An Islamic cleric and deputy chief Imam of the National Mosque, Abuja, Professor Ibrahim Maqari has joined Kaduna Gov. Nasir El Rufai to condemn paying ransom.
“Since Allah (SWT) has forbidden the payment of money to an enemy who is at war with you, in order not to empower them to continue to fight you, then contributing money as ransom for the release of kidnapped persons, is haram (prohibited),” he said.
Quoting a prophetic tradition, Maqari narrated the story of a man who approached Prophet Muhammad, asking him what to do if someone tried to rob him of his money and the Prophet told him to resist the person.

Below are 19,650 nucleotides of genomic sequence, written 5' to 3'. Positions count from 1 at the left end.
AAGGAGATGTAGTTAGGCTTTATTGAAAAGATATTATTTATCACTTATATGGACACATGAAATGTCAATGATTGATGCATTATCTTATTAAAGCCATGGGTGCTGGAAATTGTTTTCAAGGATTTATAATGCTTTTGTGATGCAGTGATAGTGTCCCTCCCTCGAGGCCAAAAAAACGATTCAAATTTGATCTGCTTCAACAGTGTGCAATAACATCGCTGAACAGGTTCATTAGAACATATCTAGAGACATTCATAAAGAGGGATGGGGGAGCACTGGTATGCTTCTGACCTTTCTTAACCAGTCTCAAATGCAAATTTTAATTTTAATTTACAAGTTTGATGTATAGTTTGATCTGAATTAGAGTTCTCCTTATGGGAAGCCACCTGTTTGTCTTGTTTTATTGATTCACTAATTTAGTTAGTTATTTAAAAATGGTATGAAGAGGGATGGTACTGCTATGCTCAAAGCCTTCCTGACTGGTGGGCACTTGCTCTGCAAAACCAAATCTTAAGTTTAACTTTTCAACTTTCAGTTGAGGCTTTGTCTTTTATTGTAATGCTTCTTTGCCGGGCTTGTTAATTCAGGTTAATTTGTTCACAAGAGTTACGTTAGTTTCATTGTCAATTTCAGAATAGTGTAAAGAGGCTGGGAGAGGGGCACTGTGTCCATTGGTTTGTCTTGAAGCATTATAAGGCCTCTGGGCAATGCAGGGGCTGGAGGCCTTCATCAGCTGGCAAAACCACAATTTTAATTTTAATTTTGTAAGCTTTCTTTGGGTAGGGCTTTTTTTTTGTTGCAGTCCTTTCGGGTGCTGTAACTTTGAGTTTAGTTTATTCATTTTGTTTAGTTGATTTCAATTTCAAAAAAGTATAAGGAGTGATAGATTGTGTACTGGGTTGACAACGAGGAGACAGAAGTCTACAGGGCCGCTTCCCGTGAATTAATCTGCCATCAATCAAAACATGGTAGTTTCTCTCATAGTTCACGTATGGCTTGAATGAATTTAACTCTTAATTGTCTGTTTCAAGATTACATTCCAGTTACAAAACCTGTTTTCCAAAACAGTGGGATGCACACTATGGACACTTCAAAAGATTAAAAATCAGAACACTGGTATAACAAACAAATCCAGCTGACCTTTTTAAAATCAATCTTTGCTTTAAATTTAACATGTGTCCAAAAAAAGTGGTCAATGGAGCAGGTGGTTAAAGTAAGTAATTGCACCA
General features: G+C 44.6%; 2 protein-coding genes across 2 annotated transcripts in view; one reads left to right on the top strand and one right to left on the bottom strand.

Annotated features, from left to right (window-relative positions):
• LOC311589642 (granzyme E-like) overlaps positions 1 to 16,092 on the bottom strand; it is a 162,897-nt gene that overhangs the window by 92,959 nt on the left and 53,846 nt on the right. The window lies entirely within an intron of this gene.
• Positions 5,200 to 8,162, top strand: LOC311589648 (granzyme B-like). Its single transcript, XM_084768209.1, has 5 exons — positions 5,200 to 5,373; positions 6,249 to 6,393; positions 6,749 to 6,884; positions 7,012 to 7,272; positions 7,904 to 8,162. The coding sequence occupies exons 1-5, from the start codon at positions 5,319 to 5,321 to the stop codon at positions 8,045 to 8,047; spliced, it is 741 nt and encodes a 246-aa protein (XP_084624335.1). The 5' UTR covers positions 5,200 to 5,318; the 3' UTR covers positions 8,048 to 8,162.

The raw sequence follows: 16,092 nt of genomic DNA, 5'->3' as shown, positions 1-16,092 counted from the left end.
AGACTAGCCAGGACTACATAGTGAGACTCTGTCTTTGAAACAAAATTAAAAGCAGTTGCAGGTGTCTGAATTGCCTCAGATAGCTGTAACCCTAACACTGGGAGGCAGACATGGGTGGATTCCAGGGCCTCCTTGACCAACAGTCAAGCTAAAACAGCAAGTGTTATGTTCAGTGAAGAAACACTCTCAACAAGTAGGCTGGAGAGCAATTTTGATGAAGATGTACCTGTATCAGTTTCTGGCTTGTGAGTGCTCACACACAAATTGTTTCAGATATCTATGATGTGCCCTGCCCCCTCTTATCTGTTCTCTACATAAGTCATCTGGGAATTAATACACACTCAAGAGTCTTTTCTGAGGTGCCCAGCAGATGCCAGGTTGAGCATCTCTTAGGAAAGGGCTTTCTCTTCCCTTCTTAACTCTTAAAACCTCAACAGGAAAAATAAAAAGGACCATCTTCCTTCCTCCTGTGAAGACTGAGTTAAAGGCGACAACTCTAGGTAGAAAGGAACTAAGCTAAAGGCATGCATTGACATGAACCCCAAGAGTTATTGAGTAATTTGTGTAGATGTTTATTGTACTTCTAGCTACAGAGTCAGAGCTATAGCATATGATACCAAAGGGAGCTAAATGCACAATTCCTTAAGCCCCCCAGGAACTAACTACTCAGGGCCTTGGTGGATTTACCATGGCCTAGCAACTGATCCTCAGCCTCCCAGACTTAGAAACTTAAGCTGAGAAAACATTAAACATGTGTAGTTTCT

“The man then asked the Prophet “what if the person fights me, and the Prophet told him to fight back.”
“What if I kill him,” he asked, and the Prophet said, “He goes to hellfire.” He asked again, “What if he kills me?” and the prophet said, “you enter paradise.”
And for that reason, he advised people kidnapped should rather choose death over paying ransom.
The imam also explained that Islam insists material demands imposed as conditions by criminals should be ignored—no matter the threat.
“But he (the criminal) has been made aware that the money is never going to be paid and the one who is killed (the victim) is going to paradise,” he said.
Dozens of students and citizens have been kidnapped in Kaduna, and El Rufai has taken a tough stand against payment of ransom, insisting he won’t dare it even if his son is kidnapped.